People and mass media tend to confuse refugees and More than half the children who have been denied their right to an identity live in Asia
Number of children under age five whose births are not registered, by region
asylum seekers with economic migrants and illegal
aliens. Economic migrants are not a legal category. Birth registration prevalence varies significantly across regions
Percentage of children under age five whose births are registered, by region
They include “a wide array of people that move from 100 98
92
one country to another to advance their economic and 90 87
professional prospects.”[3] Illegal aliens are foreigners 80
who 1) have illegally entered a country, or 2) have 70 65
103 million
entered a country legally, but who no longer hold a South Asia 60

valid residence permit. At least 50% of illegal aliens, 50 44 47


39 38 38
both in the US and in the EU, are undocumented 40

30
immigrants, say, foreigners who have crossed borders
20
legally, but are resident under false pretences. For
10
instance, they entered a country with a tourist visa
0
although they intended to work; or their residence South Asia Sub-Saharan
Africa
Eastern and
Southern
West and
Central
Middle
East and
Latin America
and the
CEE/CIS Least developed
countries
World

Africa Africa North Africa Caribbean


permit has expired and was not renewed; or they lost
229 million

their refugee status. Undocumented immigrants are 44 million Percentage of children under age five whose births are registered and number of children
Eastern under age five whose births are not registered, by region
not necessarily all criminals, at worst most of them are and
Southern
guilty of an administrative offense related to their Africa 6 million
Percentage of children Number of children whose
whose births are registered births are not registered
failure to fulfil specific administrative requirements in Middle East
and CEE/CIS 98 700,000
order to stay in the country of destination. North Africa Latin America and the Caribbean 92 4 million
Middle East and North Africa 87 6 million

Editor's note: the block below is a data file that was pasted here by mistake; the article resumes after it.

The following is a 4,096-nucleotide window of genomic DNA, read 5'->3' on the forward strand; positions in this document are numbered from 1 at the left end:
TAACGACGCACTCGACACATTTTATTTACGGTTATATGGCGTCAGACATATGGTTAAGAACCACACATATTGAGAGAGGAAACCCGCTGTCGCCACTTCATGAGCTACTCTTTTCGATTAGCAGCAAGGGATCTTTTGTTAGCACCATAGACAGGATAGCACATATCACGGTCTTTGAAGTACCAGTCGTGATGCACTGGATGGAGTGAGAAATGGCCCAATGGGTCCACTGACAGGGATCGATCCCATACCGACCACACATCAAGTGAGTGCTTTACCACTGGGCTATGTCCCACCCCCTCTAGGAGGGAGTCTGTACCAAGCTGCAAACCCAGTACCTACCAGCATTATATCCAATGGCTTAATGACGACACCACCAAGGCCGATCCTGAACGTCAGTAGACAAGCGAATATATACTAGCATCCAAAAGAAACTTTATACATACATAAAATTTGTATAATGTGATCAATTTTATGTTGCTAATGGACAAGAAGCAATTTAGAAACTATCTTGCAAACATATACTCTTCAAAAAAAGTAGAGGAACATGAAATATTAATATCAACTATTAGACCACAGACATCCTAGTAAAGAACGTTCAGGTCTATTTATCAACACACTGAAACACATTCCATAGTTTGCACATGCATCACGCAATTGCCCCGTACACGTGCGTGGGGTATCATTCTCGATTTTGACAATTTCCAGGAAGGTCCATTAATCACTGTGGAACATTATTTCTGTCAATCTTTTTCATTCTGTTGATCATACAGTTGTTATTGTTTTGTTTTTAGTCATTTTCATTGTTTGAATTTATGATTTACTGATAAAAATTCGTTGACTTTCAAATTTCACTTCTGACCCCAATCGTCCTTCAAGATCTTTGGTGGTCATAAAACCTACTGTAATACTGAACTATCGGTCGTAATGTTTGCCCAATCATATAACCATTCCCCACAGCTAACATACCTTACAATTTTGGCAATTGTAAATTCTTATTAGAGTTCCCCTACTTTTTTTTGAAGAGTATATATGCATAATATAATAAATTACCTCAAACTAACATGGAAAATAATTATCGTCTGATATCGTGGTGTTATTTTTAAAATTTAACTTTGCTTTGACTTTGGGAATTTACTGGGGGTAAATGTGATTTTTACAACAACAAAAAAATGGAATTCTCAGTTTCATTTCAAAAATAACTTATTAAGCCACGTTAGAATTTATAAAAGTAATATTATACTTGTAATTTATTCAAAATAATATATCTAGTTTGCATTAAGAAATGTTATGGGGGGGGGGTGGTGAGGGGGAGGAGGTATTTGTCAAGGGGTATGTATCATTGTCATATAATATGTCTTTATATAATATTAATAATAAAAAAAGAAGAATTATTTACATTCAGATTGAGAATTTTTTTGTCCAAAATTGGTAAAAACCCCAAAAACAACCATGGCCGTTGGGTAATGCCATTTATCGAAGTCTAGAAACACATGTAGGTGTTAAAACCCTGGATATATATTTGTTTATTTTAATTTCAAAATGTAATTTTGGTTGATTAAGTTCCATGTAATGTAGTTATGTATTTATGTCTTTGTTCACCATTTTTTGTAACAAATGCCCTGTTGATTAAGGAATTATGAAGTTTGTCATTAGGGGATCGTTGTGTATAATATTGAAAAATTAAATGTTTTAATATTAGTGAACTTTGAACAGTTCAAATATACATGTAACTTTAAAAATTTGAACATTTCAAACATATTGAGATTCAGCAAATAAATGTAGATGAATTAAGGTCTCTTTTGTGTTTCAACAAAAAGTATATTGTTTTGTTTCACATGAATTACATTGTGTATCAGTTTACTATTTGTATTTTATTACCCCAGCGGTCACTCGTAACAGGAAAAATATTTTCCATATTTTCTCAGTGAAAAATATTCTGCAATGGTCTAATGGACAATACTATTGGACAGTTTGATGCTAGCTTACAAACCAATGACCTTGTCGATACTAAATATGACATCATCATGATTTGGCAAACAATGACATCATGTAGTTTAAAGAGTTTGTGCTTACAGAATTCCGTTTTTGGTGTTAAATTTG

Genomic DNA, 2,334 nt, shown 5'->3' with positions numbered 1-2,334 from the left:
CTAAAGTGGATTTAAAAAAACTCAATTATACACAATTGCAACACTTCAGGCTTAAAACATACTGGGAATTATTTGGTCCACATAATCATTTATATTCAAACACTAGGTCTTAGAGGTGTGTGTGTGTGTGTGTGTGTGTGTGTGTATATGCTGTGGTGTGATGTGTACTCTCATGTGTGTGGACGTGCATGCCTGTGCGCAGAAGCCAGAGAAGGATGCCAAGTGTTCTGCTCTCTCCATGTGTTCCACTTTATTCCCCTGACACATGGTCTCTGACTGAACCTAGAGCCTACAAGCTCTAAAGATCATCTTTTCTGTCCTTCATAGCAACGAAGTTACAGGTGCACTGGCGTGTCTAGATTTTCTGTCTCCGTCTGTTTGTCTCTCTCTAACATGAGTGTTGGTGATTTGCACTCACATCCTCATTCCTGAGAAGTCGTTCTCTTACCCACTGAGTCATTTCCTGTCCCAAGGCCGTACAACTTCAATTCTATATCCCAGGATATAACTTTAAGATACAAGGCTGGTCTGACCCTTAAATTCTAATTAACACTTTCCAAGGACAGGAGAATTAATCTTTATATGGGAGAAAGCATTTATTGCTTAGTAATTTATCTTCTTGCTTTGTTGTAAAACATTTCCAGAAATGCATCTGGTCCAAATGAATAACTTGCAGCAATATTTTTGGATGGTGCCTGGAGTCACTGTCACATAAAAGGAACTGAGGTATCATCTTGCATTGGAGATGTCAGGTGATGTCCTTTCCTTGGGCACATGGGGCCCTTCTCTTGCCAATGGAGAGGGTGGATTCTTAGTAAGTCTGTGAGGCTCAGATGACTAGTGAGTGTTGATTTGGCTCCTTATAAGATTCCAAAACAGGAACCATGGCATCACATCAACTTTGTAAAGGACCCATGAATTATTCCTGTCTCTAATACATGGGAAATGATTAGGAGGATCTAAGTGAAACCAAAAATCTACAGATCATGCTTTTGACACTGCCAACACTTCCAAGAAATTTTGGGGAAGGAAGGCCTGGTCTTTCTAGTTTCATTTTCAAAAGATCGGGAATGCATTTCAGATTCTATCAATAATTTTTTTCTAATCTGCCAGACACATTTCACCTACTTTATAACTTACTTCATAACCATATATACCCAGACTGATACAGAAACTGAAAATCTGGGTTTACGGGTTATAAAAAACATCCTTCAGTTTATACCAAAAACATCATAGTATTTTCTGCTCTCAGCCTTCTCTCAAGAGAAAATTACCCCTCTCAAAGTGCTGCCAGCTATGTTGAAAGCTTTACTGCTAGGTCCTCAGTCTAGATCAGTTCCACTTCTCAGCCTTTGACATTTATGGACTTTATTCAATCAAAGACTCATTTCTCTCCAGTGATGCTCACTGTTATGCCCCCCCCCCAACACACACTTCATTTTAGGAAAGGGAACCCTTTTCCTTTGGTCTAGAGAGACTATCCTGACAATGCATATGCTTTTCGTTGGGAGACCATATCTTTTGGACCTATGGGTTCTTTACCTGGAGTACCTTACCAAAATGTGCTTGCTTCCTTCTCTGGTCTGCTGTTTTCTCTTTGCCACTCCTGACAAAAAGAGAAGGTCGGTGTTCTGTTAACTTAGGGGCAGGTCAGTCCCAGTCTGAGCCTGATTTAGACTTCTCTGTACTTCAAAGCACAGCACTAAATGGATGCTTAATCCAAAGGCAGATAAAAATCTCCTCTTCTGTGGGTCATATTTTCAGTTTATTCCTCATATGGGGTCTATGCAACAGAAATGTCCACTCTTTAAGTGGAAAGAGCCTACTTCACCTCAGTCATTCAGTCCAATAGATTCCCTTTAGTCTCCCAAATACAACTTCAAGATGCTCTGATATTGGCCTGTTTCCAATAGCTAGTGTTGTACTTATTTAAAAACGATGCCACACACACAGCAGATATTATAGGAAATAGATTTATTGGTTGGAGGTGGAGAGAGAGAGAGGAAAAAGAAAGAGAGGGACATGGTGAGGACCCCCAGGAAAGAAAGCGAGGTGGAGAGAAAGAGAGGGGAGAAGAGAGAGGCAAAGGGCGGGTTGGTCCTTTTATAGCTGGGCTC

39 million
West East Asia and the Pacific - 32 million
Documenting the personal identity and Sub-Saharan Africa 44 86 million
Eastern and Southern Africa 38 44 million
of refugees Central
Africa
4 million
Latin America West and Central Africa 47 39 million
and the
Three main reasons can be distinguished as to why Caribbian
South Asia 39 103 million

refugees are requested to proof their personal identity. Least developed countries 38 81 million
32 million World 65 229 million
The first one is that it is necessary for asylum seekers East Asia
and
to distinguish themselves from other categories of the Pacific
700,000
CEE/CIS
foreigners and grant them the refugee status. Although
the 1951 Convention does not explicitly prescribe that
asylum seekers’ applications are assessed on an
individual basis, in most cases there is no alternative. with measures for the public order) could in principle Figure 2:
On the one hand there are situations that can be also be applied to undocumented people, but positive Unregistered children
evaluated only at individual level (for example, someone rights (such as the right to work, to housing, to educa­ worldwide.
who claims to be persecuted in his country of origin); tion and to access the courts) can be claimed only by
on the other hand applications could be rejected only people who are able to document their personal
at individual level to comply with the principle of non- identity. Refugees also need to be able to document
refoulement, which prevents collective deportation. Of their identity to allow authorities to track and monitor